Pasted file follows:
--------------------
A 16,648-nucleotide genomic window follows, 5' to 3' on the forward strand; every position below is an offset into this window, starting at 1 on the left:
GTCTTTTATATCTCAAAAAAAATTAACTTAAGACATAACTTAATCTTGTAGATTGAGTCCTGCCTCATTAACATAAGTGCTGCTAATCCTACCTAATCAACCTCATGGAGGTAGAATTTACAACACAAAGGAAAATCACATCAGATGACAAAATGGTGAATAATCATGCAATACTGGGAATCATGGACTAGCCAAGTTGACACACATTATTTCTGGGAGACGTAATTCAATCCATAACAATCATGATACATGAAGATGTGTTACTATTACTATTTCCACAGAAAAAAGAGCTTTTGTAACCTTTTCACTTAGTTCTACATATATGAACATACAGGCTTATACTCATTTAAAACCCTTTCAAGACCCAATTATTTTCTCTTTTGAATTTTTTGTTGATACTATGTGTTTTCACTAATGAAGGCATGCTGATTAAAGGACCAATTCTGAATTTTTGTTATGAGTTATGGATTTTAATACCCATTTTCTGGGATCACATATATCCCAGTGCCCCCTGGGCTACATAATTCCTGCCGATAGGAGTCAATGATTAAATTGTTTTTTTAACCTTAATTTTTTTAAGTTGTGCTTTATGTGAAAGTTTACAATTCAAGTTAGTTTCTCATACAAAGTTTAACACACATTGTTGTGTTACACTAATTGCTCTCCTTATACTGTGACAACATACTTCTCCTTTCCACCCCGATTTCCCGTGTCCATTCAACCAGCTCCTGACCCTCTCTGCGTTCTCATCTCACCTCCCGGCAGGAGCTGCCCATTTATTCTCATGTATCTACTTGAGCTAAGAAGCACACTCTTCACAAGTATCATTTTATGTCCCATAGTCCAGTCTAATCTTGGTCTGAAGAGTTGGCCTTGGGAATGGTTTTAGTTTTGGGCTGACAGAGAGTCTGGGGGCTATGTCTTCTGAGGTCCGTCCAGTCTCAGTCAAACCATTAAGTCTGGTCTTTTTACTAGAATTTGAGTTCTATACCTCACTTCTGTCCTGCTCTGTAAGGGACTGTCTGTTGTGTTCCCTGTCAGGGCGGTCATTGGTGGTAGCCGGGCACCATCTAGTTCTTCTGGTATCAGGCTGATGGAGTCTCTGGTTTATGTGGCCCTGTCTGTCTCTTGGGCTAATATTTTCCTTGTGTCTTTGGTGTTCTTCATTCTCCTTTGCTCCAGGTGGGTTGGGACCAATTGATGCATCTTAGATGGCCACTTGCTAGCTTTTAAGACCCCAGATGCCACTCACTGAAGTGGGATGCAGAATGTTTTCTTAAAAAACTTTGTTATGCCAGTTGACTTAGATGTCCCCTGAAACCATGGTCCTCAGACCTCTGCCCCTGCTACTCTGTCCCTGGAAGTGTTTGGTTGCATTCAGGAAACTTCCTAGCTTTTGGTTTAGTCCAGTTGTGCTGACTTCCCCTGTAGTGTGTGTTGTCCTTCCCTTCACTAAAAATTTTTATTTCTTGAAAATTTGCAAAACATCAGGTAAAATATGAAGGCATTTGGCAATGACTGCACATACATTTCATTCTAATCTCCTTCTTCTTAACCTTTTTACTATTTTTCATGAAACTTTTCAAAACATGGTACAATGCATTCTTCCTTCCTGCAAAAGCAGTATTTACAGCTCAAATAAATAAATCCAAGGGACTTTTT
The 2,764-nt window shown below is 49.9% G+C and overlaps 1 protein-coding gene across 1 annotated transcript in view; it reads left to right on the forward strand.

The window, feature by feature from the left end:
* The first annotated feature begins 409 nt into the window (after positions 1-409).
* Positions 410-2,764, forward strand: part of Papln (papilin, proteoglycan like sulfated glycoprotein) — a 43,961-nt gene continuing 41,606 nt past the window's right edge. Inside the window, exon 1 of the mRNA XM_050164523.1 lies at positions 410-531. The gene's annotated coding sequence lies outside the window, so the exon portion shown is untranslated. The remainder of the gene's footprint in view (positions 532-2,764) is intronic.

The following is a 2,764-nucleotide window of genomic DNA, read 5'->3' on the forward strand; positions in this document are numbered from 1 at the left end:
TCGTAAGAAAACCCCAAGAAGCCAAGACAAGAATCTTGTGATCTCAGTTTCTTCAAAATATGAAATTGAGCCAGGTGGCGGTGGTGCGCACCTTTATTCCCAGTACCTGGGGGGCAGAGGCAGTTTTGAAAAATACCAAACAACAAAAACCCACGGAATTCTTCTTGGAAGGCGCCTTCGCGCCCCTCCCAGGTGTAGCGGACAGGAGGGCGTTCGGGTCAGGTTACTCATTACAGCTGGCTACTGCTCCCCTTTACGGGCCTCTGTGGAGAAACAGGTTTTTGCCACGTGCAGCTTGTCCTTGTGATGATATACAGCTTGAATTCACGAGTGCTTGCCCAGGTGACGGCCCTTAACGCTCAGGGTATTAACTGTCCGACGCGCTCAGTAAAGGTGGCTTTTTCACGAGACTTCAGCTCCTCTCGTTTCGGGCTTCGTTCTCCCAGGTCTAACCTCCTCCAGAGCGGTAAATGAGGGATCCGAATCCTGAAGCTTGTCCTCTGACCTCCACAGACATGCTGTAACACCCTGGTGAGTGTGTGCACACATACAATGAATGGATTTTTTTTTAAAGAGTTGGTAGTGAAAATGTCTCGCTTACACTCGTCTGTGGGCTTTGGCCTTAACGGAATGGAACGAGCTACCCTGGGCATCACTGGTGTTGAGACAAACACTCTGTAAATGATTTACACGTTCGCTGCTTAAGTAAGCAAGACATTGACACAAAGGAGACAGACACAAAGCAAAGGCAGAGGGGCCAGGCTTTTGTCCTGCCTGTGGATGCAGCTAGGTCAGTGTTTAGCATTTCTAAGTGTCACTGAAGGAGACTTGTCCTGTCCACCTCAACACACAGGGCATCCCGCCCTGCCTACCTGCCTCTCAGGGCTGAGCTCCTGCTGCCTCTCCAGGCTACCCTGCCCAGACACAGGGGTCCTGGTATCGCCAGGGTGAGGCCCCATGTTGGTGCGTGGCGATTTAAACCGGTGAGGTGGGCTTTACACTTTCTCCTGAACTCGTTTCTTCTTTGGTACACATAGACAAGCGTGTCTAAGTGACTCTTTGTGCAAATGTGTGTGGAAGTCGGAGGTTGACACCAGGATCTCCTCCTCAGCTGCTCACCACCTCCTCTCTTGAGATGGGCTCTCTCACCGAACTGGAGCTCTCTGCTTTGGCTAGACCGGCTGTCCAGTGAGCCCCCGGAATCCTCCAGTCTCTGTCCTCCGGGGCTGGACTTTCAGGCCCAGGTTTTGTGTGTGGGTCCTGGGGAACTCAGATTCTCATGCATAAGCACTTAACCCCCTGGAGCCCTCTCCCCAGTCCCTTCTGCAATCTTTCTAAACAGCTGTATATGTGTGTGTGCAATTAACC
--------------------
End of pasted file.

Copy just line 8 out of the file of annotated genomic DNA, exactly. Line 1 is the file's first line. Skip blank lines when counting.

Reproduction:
TCGTAAGAAAACCCCAAGAAGCCAAGACAAGAATCTTGTGATCTCAGTTTCTTCAAAATATGAAATTGAGCCAGGTGGCGGTGGTGCGCACCTTTATTCCCAGTACCTGGGGGGCAGAGGCAGTTTTGAAAAATACCAAACAACAAAAACCCACGGAATTCTTCTTGGAAGGCGCCTTCGCGCCCCTCCCAGGTGTAGCGGACAGGAGGGCGTTCGGGTCAGGTTACTCATTACAGCTGGCTACTGCTCCCCTTTACGGGCCTCTGTGGAGAAACAGGTTTTTGCCACGTGCAGCTTGTCCTTGTGATGATATACAGCTTGAATTCACGAGTGCTTGCCCAGGTGACGGCCCTTAACGCTCAGGGTATTAACTGTCCGACGCGCTCAGTAAAGGTGGCTTTTTCACGAGACTTCAGCTCCTCTCGTTTCGGGCTTCGTTCTCCCAGGTCTAACCTCCTCCAGAGCGGTAAATGAGGGATCCGAATCCTGAAGCTTGTCCTCTGACCTCCACAGACATGCTGTAACACCCTGGTGAGTGTGTGCACACATACAATGAATGGATTTTTTTTTAAAGAGTTGGTAGTGAAAATGTCTCGCTTACACTCGTCTGTGGGCTTTGGCCTTAACGGAATGGAACGAGCTACCCTGGGCATCACTGGTGTTGAGACAAACACTCTGTAAATGATTTACACGTTCGCTGCTTAAGTAAGCAAGACATTGACACAAAGGAGACAGACACAAAGCAAAGGCAGAGGGGCCAGGCTTTTGTCCTGCCTGTGGATGCAGCTAGGTCAGTGTTTAGCATTTCTAAGTGTCACTGAAGGAGACTTGTCCTGTCCACCTCAACACACAGGGCATCCCGCCCTGCCTACCTGCCTCTCAGGGCTGAGCTCCTGCTGCCTCTCCAGGCTACCCTGCCCAGACACAGGGGTCCTGGTATCGCCAGGGTGAGGCCCCATGTTGGTGCGTGGCGATTTAAACCGGTGAGGTGGGCTTTACACTTTCTCCTGAACTCGTTTCTTCTTTGGTACACATAGACAAGCGTGTCTAAGTGACTCTTTGTGCAAATGTGTGTGGAAGTCGGAGGTTGACACCAGGATCTCCTCCTCAGCTGCTCACCACCTCCTCTCTTGAGATGGGCTCTCTCACCGAACTGGAGCTCTCTGCTTTGGCTAGACCGGCTGTCCAGTGAGCCCCCGGAATCCTCCAGTCTCTGTCCTCCGGGGCTGGACTTTCAGGCCCAGGTTTTGTGTGTGGGTCCTGGGGAACTCAGATTCTCATGCATAAGCACTTAACCCCCTGGAGCCCTCTCCCCAGTCCCTTCTGCAATCTTTCTAAACAGCTGTATATGTGTGTGTGCAATTAACC